Below is from a post from a couple days ago, so I don’t want to go through here and repeat myself, but bottom line is we need the folks with the “smarts” making decisions in this administration, those who have hands on experience with technology. We are all seeing the fall out now of an administration who’s leader was a spectator.
We have been through a number of years with figureheads relying on other for everything, all their information, which it is not bad as one person can’t do it all, but have some in house or in head knowledge. It really shows and just watch this video and there’s no doubt on who’s in touch. We need a fleet of jets.
As much as this is about money, it’s about lack of technology education and the value of what it can create. Secondly, it’s an attitude as well, in other words “It’s for those guys over there” doesn’t cut it anymore. It’s for all.
The Massachusetts eHealth Collaborative (MAeHC), has to be one of the very early readers of the Medical Quack and I have featured their press releases as they have moved along with their integration success.
How up to date are you, well here’s something I did with a bit of humor, but all of this technology is here today, think about it.
From a prior post, listen to Senator Dr. Coburn discuss how Congress has been living in the 50s in this video.
The one word here that somewhat scares me is “consider”, is this not a given to fund Health IT? Algorithms rule the world and all decisions made so perhaps we can catch Congress up on the meaning and importance of Health IT. Again, I sure wish we hand some “hands on” folks at the top of the helm here that didn’t have to rely on staff to recommend and translate. Perhaps we could use some Congressional Algorithms.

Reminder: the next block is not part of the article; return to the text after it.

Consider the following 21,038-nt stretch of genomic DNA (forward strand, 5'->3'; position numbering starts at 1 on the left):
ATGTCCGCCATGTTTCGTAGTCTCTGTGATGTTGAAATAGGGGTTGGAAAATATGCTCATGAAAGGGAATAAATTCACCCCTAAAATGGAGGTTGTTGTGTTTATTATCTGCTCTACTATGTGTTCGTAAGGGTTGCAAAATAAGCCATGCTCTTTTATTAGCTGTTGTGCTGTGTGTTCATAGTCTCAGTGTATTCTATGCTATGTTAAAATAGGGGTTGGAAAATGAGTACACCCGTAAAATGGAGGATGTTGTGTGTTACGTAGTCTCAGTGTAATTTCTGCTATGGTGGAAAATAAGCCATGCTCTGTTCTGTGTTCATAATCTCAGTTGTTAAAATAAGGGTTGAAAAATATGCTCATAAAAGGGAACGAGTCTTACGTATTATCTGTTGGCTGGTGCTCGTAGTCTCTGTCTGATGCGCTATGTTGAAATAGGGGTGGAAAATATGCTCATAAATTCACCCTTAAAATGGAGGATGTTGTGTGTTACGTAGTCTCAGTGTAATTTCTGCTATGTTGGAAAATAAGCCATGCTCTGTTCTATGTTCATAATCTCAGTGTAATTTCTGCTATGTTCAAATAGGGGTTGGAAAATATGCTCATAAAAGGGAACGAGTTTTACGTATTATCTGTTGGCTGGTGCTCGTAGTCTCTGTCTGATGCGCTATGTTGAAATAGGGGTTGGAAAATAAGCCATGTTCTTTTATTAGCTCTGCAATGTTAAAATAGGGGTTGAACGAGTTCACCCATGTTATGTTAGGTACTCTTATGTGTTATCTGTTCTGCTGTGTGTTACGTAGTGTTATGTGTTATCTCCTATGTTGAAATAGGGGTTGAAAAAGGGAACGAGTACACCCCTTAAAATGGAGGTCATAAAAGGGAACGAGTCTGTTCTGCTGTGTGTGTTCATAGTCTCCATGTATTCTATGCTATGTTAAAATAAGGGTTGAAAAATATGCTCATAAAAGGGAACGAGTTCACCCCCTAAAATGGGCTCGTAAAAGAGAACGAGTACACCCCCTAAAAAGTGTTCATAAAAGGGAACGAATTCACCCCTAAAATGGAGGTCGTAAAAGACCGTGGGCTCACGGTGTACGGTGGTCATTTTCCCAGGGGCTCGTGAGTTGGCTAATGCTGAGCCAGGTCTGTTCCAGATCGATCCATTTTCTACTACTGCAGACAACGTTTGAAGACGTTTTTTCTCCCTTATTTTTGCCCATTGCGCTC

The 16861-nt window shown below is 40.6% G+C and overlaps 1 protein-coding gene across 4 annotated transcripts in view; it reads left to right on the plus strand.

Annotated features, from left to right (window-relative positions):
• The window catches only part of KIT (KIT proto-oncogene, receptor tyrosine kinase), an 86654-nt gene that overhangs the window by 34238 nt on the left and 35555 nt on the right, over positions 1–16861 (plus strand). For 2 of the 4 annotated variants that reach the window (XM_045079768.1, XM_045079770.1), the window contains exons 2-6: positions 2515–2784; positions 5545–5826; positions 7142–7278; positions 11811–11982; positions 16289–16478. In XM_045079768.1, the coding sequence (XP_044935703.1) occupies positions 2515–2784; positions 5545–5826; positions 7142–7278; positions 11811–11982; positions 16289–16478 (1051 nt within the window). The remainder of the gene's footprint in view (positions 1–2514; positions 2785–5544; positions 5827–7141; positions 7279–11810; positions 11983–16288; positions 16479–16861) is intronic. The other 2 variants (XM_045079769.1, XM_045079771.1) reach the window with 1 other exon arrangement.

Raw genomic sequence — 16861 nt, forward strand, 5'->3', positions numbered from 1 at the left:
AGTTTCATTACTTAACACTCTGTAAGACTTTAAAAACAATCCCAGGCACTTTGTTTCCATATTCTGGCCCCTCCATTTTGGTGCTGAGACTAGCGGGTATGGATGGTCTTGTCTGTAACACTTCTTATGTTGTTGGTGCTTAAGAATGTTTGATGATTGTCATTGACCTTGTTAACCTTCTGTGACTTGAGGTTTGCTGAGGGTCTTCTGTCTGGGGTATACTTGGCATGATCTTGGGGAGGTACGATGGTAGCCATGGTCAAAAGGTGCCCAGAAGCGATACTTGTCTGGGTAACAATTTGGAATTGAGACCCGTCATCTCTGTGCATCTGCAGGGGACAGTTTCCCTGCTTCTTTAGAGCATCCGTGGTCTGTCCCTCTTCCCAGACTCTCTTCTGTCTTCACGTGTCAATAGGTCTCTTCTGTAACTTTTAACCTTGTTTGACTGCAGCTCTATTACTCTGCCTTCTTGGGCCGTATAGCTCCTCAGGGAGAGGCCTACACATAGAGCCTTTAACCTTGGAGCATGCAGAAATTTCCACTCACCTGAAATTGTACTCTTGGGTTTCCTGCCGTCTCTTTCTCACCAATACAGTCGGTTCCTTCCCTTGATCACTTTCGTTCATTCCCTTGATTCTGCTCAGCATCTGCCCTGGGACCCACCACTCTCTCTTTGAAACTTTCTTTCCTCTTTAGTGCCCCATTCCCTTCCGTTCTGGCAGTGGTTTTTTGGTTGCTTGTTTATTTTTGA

Just last week Bill Gates spoke on the same subject, and there’s a “hands on” man, and if he were speaking to a “hands on” group, perhaps things could move along a a better pace and we wouldn’t have government agencies such as the FDA having to play catch up.
Watch the video from last week about the AHIC recommendations to the new administration. Most of it drags with thank you comments and a rolling of statistics, with a couple exceptions with Dr. Halamka who they call “the jet” as the video shows respect for him, but an ominous showing of “not understanding”, very clear in just everyone being themselves in the meeting. We need a fleet of “jets” in Washington that understand technology first hand to get away from what we have now. I wonder if those making decisions realize how important this is, other countries are dying for it and we keep thinking about it.
A big part of the issue is stated here: Business leaders hope Obama can cut health costs
Business leaders struggling with rising insurance costs are closely monitoring what government leaders and the insurance industry are proposing. California has more uninsured residents than any other state, according to an August U.S. Census Bureau report, with 6.72 million people lacking coverage in 2007.
California Association of Health Underwriters’ Smith said, “We must standardize our medical records technology and adopt best practices throughout our system and begin to place greater emphasis on quality of care and stop rewarding our providers for merely quantity of care.”
Better health care or better risk management? The first will almost guarantee the second, but it costs money, and as the old saying goes you need to spend money to make money. The second group also agrees on medical records just they don’t understand how to go about it without leaders with “hands on technical knowledge and skills.” BD
At 11am on Saturday December 6, President-elect Obama announced the three major pillars of his economic recovery plan: rebuild our roads/bridges, enhance our schools including broadband, and deploy electronic health records for every clinician and hospital in the US. I've written several recent blogs about the cost of electronic health records, the state of interoperability, and my predictions for the early healthcare IT activities of the Obama administration. I can summarize all my advice to the new administration in one sentence: Allocate Federal funds of $50,000 per clinician to states, which will be held accountable (use it or lose it) for rapid, successful implementation of interoperable CCHIT certified electronic records with built in decision support, clinical data exchange, and quality reporting.